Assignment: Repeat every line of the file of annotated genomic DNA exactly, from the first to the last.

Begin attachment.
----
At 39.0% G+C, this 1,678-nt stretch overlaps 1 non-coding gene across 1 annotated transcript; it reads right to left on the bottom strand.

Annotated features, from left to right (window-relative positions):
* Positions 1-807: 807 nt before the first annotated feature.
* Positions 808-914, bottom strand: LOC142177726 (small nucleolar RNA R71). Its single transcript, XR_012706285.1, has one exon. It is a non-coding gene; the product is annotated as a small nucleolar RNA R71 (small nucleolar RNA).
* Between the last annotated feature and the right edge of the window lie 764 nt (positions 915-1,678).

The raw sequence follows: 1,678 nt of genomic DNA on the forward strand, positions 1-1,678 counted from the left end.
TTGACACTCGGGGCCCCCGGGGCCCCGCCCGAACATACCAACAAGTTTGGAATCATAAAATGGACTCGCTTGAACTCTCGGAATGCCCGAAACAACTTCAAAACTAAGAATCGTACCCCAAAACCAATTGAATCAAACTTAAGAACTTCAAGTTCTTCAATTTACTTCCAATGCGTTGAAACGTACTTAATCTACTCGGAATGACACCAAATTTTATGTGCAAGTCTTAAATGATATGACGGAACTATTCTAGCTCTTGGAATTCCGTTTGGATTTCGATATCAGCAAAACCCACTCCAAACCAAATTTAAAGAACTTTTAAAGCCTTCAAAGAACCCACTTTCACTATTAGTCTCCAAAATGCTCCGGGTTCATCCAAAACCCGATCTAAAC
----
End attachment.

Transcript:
At 39.0% G+C, this 1,678-nt stretch overlaps 1 non-coding gene across 1 annotated transcript; it reads right to left on the bottom strand.

Annotated features, from left to right (window-relative positions):
* Positions 1-807: 807 nt before the first annotated feature.
* Positions 808-914, bottom strand: LOC142177726 (small nucleolar RNA R71). Its single transcript, XR_012706285.1, has one exon. It is a non-coding gene; the product is annotated as a small nucleolar RNA R71 (small nucleolar RNA).
* Between the last annotated feature and the right edge of the window lie 764 nt (positions 915-1,678).

The raw sequence follows: 1,678 nt of genomic DNA on the forward strand, positions 1-1,678 counted from the left end.
TTGACACTCGGGGCCCCCGGGGCCCCGCCCGAACATACCAACAAGTTTGGAATCATAAAATGGACTCGCTTGAACTCTCGGAATGCCCGAAACAACTTCAAAACTAAGAATCGTACCCCAAAACCAATTGAATCAAACTTAAGAACTTCAAGTTCTTCAATTTACTTCCAATGCGTTGAAACGTACTTAATCTACTCGGAATGACACCAAATTTTATGTGCAAGTCTTAAATGATATGACGGAACTATTCTAGCTCTTGGAATTCCGTTTGGATTTCGATATCAGCAAAACCCACTCCAAACCAAATTTAAAGAACTTTTAAAGCCTTCAAAGAACCCACTTTCACTATTAGTCTCCAAAATGCTCCGGGTTCATCCAAAACCCGATCTAAAC